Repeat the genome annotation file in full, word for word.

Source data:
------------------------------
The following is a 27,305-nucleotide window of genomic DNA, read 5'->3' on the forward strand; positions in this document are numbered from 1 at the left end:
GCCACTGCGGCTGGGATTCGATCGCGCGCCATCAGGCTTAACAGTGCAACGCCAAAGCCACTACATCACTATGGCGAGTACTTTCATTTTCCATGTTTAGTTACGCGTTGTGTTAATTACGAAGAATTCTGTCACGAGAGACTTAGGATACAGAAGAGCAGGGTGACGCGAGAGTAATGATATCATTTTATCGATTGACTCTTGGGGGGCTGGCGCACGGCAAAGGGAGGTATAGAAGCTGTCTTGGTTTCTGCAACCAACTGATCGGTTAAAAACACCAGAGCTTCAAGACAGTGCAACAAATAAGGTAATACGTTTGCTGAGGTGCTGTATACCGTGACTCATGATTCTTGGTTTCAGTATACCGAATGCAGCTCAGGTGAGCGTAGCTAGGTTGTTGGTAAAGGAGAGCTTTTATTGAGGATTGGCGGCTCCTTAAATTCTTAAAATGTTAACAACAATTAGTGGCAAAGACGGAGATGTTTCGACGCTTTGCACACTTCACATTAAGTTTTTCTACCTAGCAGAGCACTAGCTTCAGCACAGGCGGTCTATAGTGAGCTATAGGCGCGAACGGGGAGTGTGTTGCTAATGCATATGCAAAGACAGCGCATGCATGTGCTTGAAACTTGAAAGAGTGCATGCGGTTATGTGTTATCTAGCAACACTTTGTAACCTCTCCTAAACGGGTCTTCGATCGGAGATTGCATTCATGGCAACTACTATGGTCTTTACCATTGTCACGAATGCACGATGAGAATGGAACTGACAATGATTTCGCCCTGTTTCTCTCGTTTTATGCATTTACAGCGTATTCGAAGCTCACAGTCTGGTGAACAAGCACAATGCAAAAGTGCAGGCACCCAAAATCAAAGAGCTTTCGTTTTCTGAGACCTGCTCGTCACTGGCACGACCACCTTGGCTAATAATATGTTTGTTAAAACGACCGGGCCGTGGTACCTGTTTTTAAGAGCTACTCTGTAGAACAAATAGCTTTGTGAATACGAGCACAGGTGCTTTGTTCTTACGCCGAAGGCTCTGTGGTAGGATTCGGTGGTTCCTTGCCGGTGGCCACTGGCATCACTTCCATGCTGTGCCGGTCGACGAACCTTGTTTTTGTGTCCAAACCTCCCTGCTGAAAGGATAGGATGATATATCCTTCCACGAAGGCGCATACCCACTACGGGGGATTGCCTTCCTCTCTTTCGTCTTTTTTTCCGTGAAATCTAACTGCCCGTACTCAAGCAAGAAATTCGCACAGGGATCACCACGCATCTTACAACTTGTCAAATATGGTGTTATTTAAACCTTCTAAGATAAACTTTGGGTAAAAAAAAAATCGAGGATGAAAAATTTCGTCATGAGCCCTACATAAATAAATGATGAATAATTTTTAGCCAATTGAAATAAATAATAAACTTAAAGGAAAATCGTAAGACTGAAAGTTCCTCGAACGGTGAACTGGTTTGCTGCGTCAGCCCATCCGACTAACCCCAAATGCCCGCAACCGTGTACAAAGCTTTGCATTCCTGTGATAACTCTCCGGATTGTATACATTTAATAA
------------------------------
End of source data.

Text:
The following is a 27,305-nucleotide window of genomic DNA, read 5'->3' on the forward strand; positions in this document are numbered from 1 at the left end:
GCCACTGCGGCTGGGATTCGATCGCGCGCCATCAGGCTTAACAGTGCAACGCCAAAGCCACTACATCACTATGGCGAGTACTTTCATTTTCCATGTTTAGTTACGCGTTGTGTTAATTACGAAGAATTCTGTCACGAGAGACTTAGGATACAGAAGAGCAGGGTGACGCGAGAGTAATGATATCATTTTATCGATTGACTCTTGGGGGGCTGGCGCACGGCAAAGGGAGGTATAGAAGCTGTCTTGGTTTCTGCAACCAACTGATCGGTTAAAAACACCAGAGCTTCAAGACAGTGCAACAAATAAGGTAATACGTTTGCTGAGGTGCTGTATACCGTGACTCATGATTCTTGGTTTCAGTATACCGAATGCAGCTCAGGTGAGCGTAGCTAGGTTGTTGGTAAAGGAGAGCTTTTATTGAGGATTGGCGGCTCCTTAAATTCTTAAAATGTTAACAACAATTAGTGGCAAAGACGGAGATGTTTCGACGCTTTGCACACTTCACATTAAGTTTTTCTACCTAGCAGAGCACTAGCTTCAGCACAGGCGGTCTATAGTGAGCTATAGGCGCGAACGGGGAGTGTGTTGCTAATGCATATGCAAAGACAGCGCATGCATGTGCTTGAAACTTGAAAGAGTGCATGCGGTTATGTGTTATCTAGCAACACTTTGTAACCTCTCCTAAACGGGTCTTCGATCGGAGATTGCATTCATGGCAACTACTATGGTCTTTACCATTGTCACGAATGCACGATGAGAATGGAACTGACAATGATTTCGCCCTGTTTCTCTCGTTTTATGCATTTACAGCGTATTCGAAGCTCACAGTCTGGTGAACAAGCACAATGCAAAAGTGCAGGCACCCAAAATCAAAGAGCTTTCGTTTTCTGAGACCTGCTCGTCACTGGCACGACCACCTTGGCTAATAATATGTTTGTTAAAACGACCGGGCCGTGGTACCTGTTTTTAAGAGCTACTCTGTAGAACAAATAGCTTTGTGAATACGAGCACAGGTGCTTTGTTCTTACGCCGAAGGCTCTGTGGTAGGATTCGGTGGTTCCTTGCCGGTGGCCACTGGCATCACTTCCATGCTGTGCCGGTCGACGAACCTTGTTTTTGTGTCCAAACCTCCCTGCTGAAAGGATAGGATGATATATCCTTCCACGAAGGCGCATACCCACTACGGGGGATTGCCTTCCTCTCTTTCGTCTTTTTTTCCGTGAAATCTAACTGCCCGTACTCAAGCAAGAAATTCGCACAGGGATCACCACGCATCTTACAACTTGTCAAATATGGTGTTATTTAAACCTTCTAAGATAAACTTTGGGTAAAAAAAAAATCGAGGATGAAAAATTTCGTCATGAGCCCTACATAAATAAATGATGAATAATTTTTAGCCAATTGAAATAAATAATAAACTTAAAGGAAAATCGTAAGACTGAAAGTTCCTCGAACGGTGAACTGGTTTGCTGCGTCAGCCCATCCGACTAACCCCAAATGCCCGCAACCGTGTACAAAGCTTTGCATTCCTGTGATAACTCTCCGGATTGTATACATTTAATAA